# How to prove Newton's identity $kh_k = \sum_{i=1}^kh_{k-i}p_i$ for symmetric polynomials?

On the Wikipedia page for Newton's identities, the following identity is stated $$kh_k = \sum_{i=1}^k p_i h_{k-i}, \qquad k \in \mathbb{N} \tag{1}$$ where $$h_k(x_1,x_2, \dots, x_n) = \sum_ {\substack{\ell_1+\dots \ell_n=k\\\ell_i \ge 0}} x_1^{\ell_1}x_2^{\ell_2} \dots x_n^{\ell_n}$$ is the Complete homogeneous symmetric polynomial (which is the sum of all monomials of total degree $$k$$), and where $$p_k(x_1,x_2, \dots, x_n)=\sum_{i=1}^{n}x_i^k$$ is the Power sum symmetric polynomial. The article doesn't include a proof, so I wanted to attempt one.

The RHS of $$(1)$$ reminded me of the coefficients obtained from a Cauchy product of two power series, which states $$\left(\sum_{i\ge 0} a_i x^i\right) \cdot \left(\sum_{j\ge0} b_j x^j\right) = \sum_{k\ge 0} \left( \sum_{l=0}^k a_l b_{k-l}\right) x^k$$ which gave me the idea to attempt a solution using generating functions for $$h_k, p_k$$. For $$h_k$$, working with formal power series you have the following $$\sum_{k\ge 0} h_k(x_1,\ldots,x_n)t^k = \prod_{i=1}^n\sum_{j\ge 0}^\infty(x_it)^j = \prod_{i=1}^n\frac1{1-x_it}$$ by expanding the product of the sum and using the geometric series formula. For $$p_k$$ we get $$\sum_{k\ge 0}p_k\left(x_1, \dots, x_n\right)t^k =\sum_{i=1}^{n}\sum_{k\ge 0}\left(x_i t\right)^k = \sum_{i=1}^{n} \frac{1}{1-x_i t}$$ So recalling the derivative of a product formula we get \begin{align*} \sum_{k \ge 0} \left[kh_k\left(x_1, \dots, x_n\right)\right]t^k & = t \frac{\mathrm{d}}{\mathrm{d}t} \sum_{k \ge 0} \left[h_k\left(x_1, \dots, x_n\right)\right]t^k\\ & = t \frac{\mathrm{d}}{\mathrm{d}t} \prod_{i=1}^{n} \frac{1}{1-x_i t}\\ & = t\left( \prod_{i=1}^{n} \frac{1}{1-x_i t}\right)\left( \sum_{i=1}^{n} \frac{x_i}{1-x_it}\right)\\ & = \left( \prod_{i=1}^{n} \frac{1}{1-x_i t}\right)\left( \sum_{i=1}^{n} \left[\frac{1}{1-x_it}\color{purple}{-1}\right]\right)\\ & = \left(\sum_{i\ge0}h_i t^i\right)\left(\color{purple}{-n} +\sum_{j\ge0}{p_j} t^j\right)\\ & = \left(\sum_{i\ge0}h_i t^i\right)\left(\sum_{j\ge0}\tilde{p_j} t^j\right) \end{align*} where $$\tilde{p_j}(x_1, \dots, x_n) = \begin{cases} -n+p_0 =0 & j=0\\ p_j & j\ge 1 \end{cases}$$. So by the Cauchy product formula, we have \begin{align*} \sum_{k \ge 0} \left[kh_k\right]t^k & = \sum_{k \ge 0} \left[\sum_{\ell=\color{green}{0}}^k \tilde{p_\ell }h_{k-\ell}\right]t^k = \sum_{k \ge 0} \left[ \sum_{\ell=\color{green}{1}}^k p_\ell h_{k-\ell}\right]t^k \end{align*} And equating coefficients gives the desired result.

The Wikipedia page mentions that the functions $$h_k, p_k$$ are studied in commutative algebra and combinatorics, which intuitively makes sense as they carry information about the number of ways you can combine stuff to get a certain quantity. I was wondering if there were some other (possibly simpler) ways of showing this result using some abstract algebra or combinatorics methods. So my question is, does anyone know other ways to show this result? Thanks!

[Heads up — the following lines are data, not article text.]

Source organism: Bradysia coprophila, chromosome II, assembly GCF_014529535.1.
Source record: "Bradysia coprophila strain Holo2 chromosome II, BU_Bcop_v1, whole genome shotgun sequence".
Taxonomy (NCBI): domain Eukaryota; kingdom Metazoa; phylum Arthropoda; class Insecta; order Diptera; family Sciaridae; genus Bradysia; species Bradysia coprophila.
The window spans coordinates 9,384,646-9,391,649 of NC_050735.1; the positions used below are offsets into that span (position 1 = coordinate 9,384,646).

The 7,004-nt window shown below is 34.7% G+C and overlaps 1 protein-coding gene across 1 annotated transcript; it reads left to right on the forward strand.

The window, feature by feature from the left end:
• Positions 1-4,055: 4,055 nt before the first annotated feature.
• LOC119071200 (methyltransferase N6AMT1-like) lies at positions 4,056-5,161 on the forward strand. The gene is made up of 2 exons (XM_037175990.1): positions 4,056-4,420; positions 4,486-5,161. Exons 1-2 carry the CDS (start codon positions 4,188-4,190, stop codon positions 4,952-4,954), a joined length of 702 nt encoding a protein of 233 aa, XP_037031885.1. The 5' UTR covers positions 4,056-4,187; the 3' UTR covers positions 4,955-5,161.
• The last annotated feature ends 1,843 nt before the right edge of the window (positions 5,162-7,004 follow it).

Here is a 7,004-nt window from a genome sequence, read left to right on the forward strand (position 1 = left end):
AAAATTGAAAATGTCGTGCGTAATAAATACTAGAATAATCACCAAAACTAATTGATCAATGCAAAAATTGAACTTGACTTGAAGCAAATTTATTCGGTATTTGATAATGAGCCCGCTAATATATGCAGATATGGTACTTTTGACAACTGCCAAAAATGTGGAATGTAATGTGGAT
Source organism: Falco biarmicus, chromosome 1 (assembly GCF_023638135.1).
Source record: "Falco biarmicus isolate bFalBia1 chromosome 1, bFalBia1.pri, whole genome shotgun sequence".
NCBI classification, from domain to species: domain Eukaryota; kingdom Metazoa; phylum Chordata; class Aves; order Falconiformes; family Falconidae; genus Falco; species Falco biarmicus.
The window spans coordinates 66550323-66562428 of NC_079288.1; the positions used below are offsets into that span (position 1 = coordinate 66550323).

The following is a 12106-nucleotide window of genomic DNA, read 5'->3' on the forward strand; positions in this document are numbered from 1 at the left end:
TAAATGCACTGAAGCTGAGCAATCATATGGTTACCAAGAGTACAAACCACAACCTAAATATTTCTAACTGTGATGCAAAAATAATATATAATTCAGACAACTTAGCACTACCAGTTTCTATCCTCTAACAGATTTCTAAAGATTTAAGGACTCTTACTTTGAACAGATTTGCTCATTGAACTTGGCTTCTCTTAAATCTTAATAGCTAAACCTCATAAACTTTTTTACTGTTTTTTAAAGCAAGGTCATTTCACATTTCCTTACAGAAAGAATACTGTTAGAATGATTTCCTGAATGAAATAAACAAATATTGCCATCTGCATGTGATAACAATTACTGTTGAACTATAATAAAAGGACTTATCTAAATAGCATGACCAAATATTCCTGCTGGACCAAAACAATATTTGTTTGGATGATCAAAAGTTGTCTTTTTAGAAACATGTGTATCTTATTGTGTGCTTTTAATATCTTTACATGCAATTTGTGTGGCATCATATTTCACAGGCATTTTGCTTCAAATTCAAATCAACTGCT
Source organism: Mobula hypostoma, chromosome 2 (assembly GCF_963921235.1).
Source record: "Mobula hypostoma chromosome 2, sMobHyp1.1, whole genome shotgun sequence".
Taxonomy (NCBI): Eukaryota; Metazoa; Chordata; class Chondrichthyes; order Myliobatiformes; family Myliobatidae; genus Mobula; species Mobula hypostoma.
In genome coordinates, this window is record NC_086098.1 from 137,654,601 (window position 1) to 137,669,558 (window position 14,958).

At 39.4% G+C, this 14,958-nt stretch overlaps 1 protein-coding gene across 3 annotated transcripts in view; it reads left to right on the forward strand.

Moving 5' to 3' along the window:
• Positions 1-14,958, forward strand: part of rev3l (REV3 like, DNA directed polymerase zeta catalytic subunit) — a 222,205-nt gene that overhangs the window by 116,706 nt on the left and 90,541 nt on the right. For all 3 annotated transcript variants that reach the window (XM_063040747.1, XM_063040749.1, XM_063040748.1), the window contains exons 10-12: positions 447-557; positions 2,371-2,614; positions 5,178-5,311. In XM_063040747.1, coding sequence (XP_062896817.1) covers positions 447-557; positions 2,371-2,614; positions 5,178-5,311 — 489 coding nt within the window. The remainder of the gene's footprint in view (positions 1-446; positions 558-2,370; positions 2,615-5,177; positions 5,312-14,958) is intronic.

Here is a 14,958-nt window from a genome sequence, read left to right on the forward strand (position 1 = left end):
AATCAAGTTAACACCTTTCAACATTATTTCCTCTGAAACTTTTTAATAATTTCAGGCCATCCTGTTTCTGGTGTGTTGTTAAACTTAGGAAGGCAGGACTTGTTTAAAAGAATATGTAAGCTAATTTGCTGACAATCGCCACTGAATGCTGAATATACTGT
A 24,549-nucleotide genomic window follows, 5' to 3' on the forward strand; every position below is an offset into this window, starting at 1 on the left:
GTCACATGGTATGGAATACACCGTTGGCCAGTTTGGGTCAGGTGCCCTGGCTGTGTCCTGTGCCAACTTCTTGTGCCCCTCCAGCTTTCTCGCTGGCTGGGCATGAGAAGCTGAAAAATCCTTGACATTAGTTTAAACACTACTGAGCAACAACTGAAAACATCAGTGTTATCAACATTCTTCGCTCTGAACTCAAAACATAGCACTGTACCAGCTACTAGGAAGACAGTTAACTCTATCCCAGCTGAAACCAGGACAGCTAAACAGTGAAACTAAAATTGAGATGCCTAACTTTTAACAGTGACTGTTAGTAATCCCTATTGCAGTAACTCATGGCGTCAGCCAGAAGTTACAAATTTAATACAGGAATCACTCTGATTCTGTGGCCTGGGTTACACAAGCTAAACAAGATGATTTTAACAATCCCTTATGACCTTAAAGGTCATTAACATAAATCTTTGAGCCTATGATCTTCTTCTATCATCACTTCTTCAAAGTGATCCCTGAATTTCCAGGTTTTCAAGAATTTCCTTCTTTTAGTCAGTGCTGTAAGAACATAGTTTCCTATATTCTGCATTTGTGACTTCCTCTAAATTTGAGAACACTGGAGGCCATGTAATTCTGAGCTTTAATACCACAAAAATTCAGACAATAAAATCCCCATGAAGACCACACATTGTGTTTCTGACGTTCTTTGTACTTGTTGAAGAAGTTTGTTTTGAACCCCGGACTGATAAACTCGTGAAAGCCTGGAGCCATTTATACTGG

• See page 170 of "Classic Algebra" by P. M. Cohn. It is definitely worth checking out. Commented Jul 1, 2023 at 13:31

Each $$x_1^{\ell_1}x_2^{\ell_2} \dots x_n^{\ell_n}$$ monomial in $$h_k$$ is a monomial in the product $$x_j^{s_j}h_{k-s_j}$$ where $$1\leq s_j\leq\ell_j$$ and $$1\leq j\leq n$$ and there are $$\ell_1+\ell_2+\dots\ell_n=k$$ such products. Therefore the monomial $$x_1^{\ell_1}x_2^{\ell_2} \dots x_n^{\ell_n}$$ occurs $$k$$ times in $$\sum_{i=1}^k p_ih_{k-i}$$. The result follows.

### Generating functions

We need to prove $$kh_k = \sum_{i=1}^k p_i h_{k-i}.$$ First of all, notice that $$h_k(x_1, \dots, x_n) = [y^k]\prod\limits_{i=1}^n \frac{1}{1-x_i y} = [y^k]F(y).$$ But at the same time, $$\log F(y) = \sum\limits_{i=1}^n \log \frac{1}{1-x_i y} = \sum\limits_{i=1}^n \sum\limits_{k=1}^\infty \frac{x_i^k y^k}{k} = \sum\limits_{k=1}^\infty \frac{y^k}{k}p_k(x_1, \dots, x_n).$$ So, we have

\begin{align} h_k &= [y^k] F(y), & p_k &= k [y^k] \log F(y). \end{align}

If we take the derivative of the logarithm, we will get

$$(\log F(y))' = \frac{F'(y)}{F(y)} \implies F'(y) = F(y) (\log F(y))'.$$ Looking on the coefficient near $$y^{k-1}$$ on both sides, and using $$[y^{k-1}] F'(y) = k [y^k] F(y)$$, we get

$$[y^{k-1}] F'(y) = k [y^k]F(y) = k h_k$$ and \begin{align} [y^{k-1}] F(y) (\log F(y))' &= \sum\limits_{i+j=k-1} [y^j] F(y) [y^i](\log F(y))' \\ &= \sum\limits_{i+j=k-1} h_j (i+1)[y^{i+1}]\log F(y) \\ &= \sum\limits_{i+j=k-1} h_j p_{i+1} = \sum\limits_{i=1}^k p_i h_{k-i}. \end{align}

This is somewhat similar to the solution in the post.

### Bijection

From combinatorics perspective, let's say that $$x_i$$ is a formal variable enumerating atoms of type $$i$$. Then $$h_k$$ enumerates all $$k$$-tuples, in which first $$l_1$$ atoms are of type $$1$$, succeeded by $$l_2$$ atoms of type $$2$$, and so on. Then $$k h_k$$ is the number of such tuples, in which one of the atoms is "selected".

From this perspective, we can view the right-hand side as an alternative method of enumerating such tuples, in which we independently select the type (say, $$j$$) and the position (say, $$i$$) of the selected atom, and account for it (and all atoms of the same type that come before it) in the $$x_j^i$$ summand of the $$p_i$$, while all the other atoms come from $$h_{k-i}$$.

Thus, a maybe more "natural" identity from this bijection's perspective is

$$k h_k = \sum\limits_{i,j} x_i^j h_{k-j}.$$

This connects with the generating function proof above through the fact that in analytic combinatorics, $$y F'(y)$$ is the generating function for the objects with a single "selected" atom (e.g. rooted trees), and it corresponds to the identity

$$y F'(y) = F(y) \sum\limits_{i=1}^n \frac{1}{1-x_i y},$$

which in turn rewrites back to

$$\sum\limits_{i=1}^n \frac{1}{1-x_i y} = y(\log F(y))'.$$